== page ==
def load_initial_data(apps, schema_editor):
    # get the correct versions of models using the app registry
    Business = apps.get_model("api", "Business")
    Inspection = apps.get_model("api", "Inspection")

    # This is where your migration logic will go. 
    # For my use case i needed to get unique businesses and 
    # transform data from the csv file into the schema i wanted 
    with open('DOHMH_NYC_Restaurant_Inspection_Results.csv') as csv_file:
        reader = csv.reader(csv_file)
        header = next(reader)

        businesses = []
        inspections = []

        for row in reader:
            camis = row[0]
            business = next((b for b in businesses if b.camis == camis), None)
            if not business:
                business = Business(camis=row[0], name=row[1],
                            address="{} {} {} {}".format(row[3], row[4], row[2], row[5]),
                            phone=row[6], cuisine_description=row[7])

            inspection = Inspection(business=business,
                                inspection_type=row[17], action=row[9], violation_code=row[10],
                                violation_description=row[11], critical_flag=row[12],
                                score=int(row[13]) if row[13] else None,
                                grade_date = datetime.strptime(row[15],"%m/%d/%Y").date() if row[15] else None)


## logic for migrating backwards
def reverse_func(apps, schema_editor):
    Business = apps.get_model("api", "Business")
    Inspection = apps.get_model("api", "Inspection")


class Migration(migrations.Migration):
    # Django automatically adds dependencies for your migration
    # when you generate the empty migration
    dependencies = [
        ('api', '0002_auto_20170420_2101'),

    # the RunPython operation with the two callables passed in
    operations = [
        migrations.RunPython(load_initial_data, reverse_func)

There is a lot more to know about Django data migrations, but you now have the knowledge to know whether or not you may need to write one and to get you started if you do. If you want to learn more about Django migrations in general the documentation provides a great overview.

If you have any questions, comments, or feedback - please let me know. Follow for new weekly posts about JavaScript, React, Python, and Django!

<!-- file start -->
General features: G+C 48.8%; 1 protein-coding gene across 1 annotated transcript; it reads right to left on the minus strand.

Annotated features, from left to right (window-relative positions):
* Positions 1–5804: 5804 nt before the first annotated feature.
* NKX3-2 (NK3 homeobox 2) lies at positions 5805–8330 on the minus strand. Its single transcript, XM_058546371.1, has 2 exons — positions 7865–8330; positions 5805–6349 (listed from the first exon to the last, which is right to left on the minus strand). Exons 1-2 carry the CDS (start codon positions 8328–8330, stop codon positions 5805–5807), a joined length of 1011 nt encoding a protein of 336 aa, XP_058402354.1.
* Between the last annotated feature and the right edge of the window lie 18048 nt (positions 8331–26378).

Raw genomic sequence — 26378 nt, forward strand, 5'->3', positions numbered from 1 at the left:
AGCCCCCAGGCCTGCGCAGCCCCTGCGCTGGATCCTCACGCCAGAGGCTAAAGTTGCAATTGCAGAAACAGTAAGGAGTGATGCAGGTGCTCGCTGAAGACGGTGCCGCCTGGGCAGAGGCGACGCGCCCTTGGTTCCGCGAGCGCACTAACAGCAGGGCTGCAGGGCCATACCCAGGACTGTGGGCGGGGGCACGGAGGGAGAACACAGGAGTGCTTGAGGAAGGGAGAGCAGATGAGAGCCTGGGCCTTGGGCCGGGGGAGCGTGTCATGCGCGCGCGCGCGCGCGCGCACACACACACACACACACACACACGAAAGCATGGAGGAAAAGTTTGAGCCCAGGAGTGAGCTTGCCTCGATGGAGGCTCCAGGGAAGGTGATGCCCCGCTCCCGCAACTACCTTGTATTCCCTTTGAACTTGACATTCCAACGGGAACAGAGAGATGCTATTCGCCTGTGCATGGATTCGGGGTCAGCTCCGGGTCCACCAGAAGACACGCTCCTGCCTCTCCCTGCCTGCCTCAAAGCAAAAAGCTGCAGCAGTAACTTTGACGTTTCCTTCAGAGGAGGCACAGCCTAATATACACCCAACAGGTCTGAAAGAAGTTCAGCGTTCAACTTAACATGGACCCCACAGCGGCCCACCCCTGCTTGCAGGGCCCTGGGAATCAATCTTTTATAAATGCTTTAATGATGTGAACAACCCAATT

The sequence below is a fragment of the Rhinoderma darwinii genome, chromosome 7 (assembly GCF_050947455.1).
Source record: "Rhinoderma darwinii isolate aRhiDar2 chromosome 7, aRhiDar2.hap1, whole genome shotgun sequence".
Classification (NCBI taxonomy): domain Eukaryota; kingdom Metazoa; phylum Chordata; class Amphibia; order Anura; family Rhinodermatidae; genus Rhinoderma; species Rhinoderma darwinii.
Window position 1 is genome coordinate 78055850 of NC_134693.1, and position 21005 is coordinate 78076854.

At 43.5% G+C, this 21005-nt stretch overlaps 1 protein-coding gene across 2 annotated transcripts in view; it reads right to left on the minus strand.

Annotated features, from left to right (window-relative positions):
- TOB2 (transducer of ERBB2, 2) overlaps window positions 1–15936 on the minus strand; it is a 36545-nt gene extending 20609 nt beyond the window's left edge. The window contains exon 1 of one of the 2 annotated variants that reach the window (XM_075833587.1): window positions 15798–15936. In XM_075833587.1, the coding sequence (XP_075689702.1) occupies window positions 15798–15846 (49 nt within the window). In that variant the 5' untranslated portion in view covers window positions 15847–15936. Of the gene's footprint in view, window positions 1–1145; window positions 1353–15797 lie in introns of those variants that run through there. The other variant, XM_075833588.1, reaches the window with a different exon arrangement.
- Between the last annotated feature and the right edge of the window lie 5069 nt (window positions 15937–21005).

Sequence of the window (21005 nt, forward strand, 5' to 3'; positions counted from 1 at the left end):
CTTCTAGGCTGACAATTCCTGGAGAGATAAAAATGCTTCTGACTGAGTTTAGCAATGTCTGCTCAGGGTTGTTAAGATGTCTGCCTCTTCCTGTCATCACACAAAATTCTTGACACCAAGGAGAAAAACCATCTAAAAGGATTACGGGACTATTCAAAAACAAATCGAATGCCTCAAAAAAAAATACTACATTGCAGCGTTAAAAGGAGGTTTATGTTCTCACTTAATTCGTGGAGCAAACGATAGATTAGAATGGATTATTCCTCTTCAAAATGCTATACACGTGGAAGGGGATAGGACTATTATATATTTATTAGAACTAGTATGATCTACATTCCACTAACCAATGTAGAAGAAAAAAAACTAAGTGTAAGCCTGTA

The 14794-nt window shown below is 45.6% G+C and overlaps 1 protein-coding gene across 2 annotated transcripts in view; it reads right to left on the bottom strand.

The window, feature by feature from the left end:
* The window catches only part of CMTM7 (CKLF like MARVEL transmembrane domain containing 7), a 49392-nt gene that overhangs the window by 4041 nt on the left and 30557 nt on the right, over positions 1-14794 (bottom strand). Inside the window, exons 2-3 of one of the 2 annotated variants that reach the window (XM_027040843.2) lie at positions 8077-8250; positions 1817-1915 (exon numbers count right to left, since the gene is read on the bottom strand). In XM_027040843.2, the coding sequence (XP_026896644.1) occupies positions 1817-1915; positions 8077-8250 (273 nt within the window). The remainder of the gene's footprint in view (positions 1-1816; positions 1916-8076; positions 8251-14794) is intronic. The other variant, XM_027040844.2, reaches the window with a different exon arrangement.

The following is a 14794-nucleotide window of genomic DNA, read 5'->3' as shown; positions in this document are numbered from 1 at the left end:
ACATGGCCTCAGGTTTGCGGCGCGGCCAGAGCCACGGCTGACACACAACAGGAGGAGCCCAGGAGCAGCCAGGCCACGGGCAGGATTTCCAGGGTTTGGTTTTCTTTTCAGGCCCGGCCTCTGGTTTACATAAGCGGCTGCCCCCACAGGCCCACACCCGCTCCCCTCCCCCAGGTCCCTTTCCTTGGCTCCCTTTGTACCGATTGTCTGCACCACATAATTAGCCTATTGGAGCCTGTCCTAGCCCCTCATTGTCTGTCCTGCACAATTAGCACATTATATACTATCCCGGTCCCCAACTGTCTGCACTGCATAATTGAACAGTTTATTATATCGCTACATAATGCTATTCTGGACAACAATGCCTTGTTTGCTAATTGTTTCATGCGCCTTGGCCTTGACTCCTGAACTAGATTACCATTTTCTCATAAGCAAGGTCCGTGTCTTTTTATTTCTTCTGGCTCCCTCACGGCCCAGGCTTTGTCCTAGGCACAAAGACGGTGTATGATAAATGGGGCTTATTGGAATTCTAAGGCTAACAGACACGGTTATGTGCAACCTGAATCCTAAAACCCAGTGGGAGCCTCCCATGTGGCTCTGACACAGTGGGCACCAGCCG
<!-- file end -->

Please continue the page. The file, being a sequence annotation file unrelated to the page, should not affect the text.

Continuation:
Cover Photo by Taylor Vick on Unsplash


Editor guide
sobolevn profile image
Nikita Sobolev

Don't forget to test your data migrations! One can use django-test-migrations package for this:

GitHub logo wemake-services / django-test-migrations

Test django schema and data migrations, including migrations' order


wemake.services Build Status Coverage Python Version wemake-python-styleguide


  • Allows to test django schema and data migrations
  • Allows to test both forward and rollback migrations
  • Allows to test the migrations order
  • Allows to test migration names
  • Fully typed with annotations and checked with mypy, PEP561 compatible
  • Easy to start: has lots of docs, tests, and tutorials

Read the announcing post See real-world usage example.


pip install django-test-migrations

We support several django versions:

  • 1.11
  • 2.1
  • 2.2

Other versions might work too, but they are not officially supported.

Testing django migrations

Testing migrations is not a frequent thing in django land But, sometimes it is totally required. When?

When we do complex schema or data changes and what to be sure that existing data won't be corrupted We might also want to be sure that all migrations can be safely rolled back And as a final touch we want to be sure that migrations are…

guin profile image
Angelika Jarosz Author

Thanks! Will definitely look into this package when i get a chance!

dmytrolitvinov profile image
Dmytro Litvinov

It would be great to wrap the entire code of load_initial_data function into transaction as a best practice.